Challenges of a Year-Long Continuing Resolution on the Pentagon’s Plans for Space

While the nascent United States Space Force only makes up a small percent of the nation’s total defense budget, it is still in a period of intense growth. Aerospace’s Sam Wilson takes a closer look at how reductions, in the absence of appropriations bills funding the entire federal government, could significantly impact major satellite systems and space-based capabilities.

The Aerospace Corporation
3 min readMar 4, 2024

The Department of Defense (DoD) is in the early stages of executing a new approach for space operations. Due to China and Russia’s expanding counterspace capabilities, the Pentagon’s focus is shifting towards building greater resiliency. This effort has two main threads. First, building constellations of small spacecraft so that even if an adversary attacks an individual U.S. satellite, a large portion of space capability will remain. The 2022 National Defense Strategy touts this approach as reducing “adversary incentives for early attack.” Simultaneously, the Department is proposing investment in capabilities needed to protect and defend the satellite constellations that the nation has fielded over past decades.

In the absence of appropriations bills funding the entire federal government by April 30, the military services would see their 2024 budgets reduced to one percent less than prior year’s funding under the Fiscal Responsibility Act. The nascent Space Force only makes up about 3.2 percent of DOD’s total budget, but it is still in a period of intense growth, so the effect of a year-long continuing resolution would be significant. The service’s appropriations grew 47 percent from 2022 to 2023, and President Biden’s 2024 request calls for nearly $4 billion (15 percent) in additional growth to support new space capabilities. Since space programs depend on multi-year development commitments, these forward-looking numbers are the ones that really matter. These increases would be lost if the DoD was held to one percent below its FY 2023 budget and the capabilities in question would have to be deferred.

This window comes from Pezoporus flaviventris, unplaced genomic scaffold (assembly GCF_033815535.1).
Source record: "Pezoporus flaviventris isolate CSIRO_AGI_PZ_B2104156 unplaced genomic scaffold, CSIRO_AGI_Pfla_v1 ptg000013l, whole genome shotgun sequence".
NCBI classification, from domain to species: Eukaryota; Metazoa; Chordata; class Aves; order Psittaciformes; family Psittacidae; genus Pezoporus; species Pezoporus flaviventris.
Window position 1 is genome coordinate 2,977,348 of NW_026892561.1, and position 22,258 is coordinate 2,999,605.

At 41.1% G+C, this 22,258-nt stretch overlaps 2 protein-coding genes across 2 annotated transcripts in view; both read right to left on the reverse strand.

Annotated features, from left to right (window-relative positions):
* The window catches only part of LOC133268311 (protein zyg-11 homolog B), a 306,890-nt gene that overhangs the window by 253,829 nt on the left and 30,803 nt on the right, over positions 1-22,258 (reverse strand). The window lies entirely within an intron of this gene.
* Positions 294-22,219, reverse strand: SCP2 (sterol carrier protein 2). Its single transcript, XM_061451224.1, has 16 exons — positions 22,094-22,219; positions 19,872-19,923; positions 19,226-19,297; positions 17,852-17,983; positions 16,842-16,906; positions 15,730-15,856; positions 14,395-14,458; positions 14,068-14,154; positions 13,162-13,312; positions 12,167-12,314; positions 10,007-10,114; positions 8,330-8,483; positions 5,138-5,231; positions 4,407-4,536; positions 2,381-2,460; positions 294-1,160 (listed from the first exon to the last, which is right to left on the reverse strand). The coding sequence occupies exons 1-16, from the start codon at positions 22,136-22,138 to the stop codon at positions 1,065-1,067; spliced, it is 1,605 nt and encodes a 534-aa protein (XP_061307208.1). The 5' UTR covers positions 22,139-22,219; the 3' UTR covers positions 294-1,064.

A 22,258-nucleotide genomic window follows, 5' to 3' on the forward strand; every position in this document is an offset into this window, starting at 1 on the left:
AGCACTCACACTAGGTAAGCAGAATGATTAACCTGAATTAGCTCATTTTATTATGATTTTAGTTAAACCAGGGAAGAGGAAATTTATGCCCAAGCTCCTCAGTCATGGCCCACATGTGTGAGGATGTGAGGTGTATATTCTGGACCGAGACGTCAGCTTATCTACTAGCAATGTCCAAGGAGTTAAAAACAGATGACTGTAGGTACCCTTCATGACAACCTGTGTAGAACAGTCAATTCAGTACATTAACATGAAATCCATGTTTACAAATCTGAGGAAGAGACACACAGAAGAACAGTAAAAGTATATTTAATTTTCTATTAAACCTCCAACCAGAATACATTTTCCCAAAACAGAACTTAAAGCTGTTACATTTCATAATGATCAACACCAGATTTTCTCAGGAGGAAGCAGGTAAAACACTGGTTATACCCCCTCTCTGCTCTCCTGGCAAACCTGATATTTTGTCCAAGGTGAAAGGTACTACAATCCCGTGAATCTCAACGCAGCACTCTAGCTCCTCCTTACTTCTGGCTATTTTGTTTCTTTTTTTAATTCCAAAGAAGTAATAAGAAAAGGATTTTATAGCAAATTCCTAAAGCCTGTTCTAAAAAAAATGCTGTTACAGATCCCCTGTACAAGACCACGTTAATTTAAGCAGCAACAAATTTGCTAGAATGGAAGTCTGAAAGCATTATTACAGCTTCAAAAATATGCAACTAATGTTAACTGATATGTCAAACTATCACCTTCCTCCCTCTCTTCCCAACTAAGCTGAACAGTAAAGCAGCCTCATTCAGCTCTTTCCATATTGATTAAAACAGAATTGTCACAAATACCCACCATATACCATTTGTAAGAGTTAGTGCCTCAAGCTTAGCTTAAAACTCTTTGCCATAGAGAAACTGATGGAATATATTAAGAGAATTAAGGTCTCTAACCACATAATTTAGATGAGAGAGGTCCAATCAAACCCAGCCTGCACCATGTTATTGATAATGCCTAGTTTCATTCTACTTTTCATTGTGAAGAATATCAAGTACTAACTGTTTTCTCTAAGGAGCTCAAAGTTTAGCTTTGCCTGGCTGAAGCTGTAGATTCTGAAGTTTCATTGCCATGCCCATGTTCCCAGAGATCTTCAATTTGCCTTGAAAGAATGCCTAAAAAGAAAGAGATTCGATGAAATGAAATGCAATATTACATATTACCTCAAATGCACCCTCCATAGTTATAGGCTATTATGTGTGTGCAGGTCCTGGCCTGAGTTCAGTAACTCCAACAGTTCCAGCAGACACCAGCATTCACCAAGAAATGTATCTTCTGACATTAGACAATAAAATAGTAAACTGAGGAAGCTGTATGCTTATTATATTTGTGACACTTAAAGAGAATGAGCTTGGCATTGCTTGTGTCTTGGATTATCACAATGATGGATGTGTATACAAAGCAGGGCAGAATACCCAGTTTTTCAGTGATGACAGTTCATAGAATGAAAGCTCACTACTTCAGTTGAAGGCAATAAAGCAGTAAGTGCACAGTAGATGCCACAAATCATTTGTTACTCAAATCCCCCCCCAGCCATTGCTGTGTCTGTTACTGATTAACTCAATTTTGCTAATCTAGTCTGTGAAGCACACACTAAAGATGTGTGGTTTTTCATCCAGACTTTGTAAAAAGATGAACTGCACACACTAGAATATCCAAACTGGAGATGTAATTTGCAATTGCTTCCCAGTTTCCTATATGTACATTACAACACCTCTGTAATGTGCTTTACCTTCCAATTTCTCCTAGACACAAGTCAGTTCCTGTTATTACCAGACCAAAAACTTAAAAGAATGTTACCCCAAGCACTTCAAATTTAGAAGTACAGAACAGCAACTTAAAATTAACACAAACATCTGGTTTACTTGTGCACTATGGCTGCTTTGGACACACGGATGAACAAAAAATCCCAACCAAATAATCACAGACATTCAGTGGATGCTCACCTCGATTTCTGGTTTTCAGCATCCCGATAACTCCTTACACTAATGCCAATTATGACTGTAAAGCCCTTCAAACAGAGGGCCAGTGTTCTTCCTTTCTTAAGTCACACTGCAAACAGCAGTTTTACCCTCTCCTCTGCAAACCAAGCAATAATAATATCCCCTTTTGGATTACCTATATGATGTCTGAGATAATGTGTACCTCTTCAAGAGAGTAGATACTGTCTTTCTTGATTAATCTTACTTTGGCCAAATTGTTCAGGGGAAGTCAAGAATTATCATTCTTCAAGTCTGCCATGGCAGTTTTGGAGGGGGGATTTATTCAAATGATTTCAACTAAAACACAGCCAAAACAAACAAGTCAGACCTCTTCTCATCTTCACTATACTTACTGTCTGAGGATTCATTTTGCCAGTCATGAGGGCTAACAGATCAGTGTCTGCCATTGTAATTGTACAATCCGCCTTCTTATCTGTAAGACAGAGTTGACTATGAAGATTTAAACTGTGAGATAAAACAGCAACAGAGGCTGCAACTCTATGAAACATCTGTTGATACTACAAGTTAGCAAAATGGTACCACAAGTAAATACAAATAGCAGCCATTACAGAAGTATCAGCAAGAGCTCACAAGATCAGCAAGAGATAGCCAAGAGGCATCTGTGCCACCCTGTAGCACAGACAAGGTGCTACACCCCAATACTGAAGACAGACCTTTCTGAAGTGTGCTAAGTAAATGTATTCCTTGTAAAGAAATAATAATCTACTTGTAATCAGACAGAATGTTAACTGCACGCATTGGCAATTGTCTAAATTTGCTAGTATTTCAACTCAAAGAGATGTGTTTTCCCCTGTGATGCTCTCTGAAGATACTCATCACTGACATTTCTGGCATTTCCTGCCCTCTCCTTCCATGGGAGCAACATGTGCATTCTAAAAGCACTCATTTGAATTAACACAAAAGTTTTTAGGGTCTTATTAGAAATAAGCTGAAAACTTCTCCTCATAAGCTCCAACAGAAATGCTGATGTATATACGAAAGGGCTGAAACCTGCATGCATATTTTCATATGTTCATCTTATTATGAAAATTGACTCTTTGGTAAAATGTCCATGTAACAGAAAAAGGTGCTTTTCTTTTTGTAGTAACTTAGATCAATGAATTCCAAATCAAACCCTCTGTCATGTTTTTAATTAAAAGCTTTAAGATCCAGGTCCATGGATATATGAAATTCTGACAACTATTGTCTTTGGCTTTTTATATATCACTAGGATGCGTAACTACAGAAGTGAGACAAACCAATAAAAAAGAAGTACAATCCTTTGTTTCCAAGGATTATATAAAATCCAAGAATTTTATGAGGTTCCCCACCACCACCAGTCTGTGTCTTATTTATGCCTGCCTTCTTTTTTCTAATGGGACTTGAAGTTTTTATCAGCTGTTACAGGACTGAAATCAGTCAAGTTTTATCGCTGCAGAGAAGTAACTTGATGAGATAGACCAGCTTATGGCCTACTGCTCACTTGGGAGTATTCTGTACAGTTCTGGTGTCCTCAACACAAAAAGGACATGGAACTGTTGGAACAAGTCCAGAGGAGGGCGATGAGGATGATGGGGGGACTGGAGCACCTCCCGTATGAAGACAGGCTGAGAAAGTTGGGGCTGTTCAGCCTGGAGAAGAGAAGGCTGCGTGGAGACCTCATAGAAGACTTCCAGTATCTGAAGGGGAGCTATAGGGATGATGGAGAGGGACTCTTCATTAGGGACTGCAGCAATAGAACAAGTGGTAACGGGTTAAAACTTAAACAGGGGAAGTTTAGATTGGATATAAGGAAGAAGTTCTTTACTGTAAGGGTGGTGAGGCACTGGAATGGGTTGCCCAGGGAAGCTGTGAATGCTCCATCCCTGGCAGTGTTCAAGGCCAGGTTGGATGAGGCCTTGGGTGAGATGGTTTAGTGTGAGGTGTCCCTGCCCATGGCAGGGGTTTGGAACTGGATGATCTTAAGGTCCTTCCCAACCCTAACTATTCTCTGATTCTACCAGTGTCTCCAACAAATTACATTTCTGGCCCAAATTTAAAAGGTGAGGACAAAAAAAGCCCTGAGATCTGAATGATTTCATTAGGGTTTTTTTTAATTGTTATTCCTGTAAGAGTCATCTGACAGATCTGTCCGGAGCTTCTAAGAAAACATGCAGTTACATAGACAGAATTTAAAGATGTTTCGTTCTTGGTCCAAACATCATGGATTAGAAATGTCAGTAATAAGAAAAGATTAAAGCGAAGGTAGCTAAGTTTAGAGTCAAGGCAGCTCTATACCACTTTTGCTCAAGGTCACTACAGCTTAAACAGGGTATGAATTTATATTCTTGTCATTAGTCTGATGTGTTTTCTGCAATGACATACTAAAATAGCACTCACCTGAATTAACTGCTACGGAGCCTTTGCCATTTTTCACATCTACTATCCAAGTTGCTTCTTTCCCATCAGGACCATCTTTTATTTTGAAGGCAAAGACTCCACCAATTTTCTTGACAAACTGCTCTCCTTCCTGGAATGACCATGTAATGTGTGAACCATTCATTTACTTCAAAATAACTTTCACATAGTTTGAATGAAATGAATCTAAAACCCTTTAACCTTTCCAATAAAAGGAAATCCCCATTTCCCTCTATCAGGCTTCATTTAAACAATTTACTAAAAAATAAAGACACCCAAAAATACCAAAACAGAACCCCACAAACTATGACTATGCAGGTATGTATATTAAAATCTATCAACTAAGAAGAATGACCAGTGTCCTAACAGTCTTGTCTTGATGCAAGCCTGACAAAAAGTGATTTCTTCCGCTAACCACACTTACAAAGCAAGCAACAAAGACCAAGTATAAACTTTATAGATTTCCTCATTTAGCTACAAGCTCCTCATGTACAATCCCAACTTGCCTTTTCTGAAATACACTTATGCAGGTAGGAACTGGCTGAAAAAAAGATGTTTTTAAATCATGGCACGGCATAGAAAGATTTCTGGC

The composition of the Space Force’s budget reveals the minimal capacity it has to absorb such a cut. Unlike the other services, the Space Force does not have large and flexible operations and maintenance accounts from which it could delay maintenance or sustainment. As a hardware-focused service with a small personnel footprint, developing and procuring capabilities accounts for nearly 80 percent of the Space Force’s budget compared to less than 50 percent for the other services. Moreover, the service has been in the midst of transitioning more of its development efforts to fixed price contracts, reducing flexibility to absorb unexpected budget reductions.

A sizable reduction in budget would drive significant delays to major satellite systems and the options are few. The 2024 budget request lists only a handful of programs over $1 billion: (1) the Space Development Agency’s effort to build large numbers of satellites in low Earth orbit, (2) satellites designed to detect adversary missile launches, (3) classified spending, and (4) launch. Finding over $4 billion in cuts would likely mean reductions to efforts foundational to the Department’s new space strategy, a strategy that has received bipartisan and bicameral support.

For more, be sure to read Issue Brief: New Priorities and Long-Term Developments Toward a New Architecture.

Sam Wilson is a systems director for the Center for Space Policy and Strategy at The Aerospace Corporation.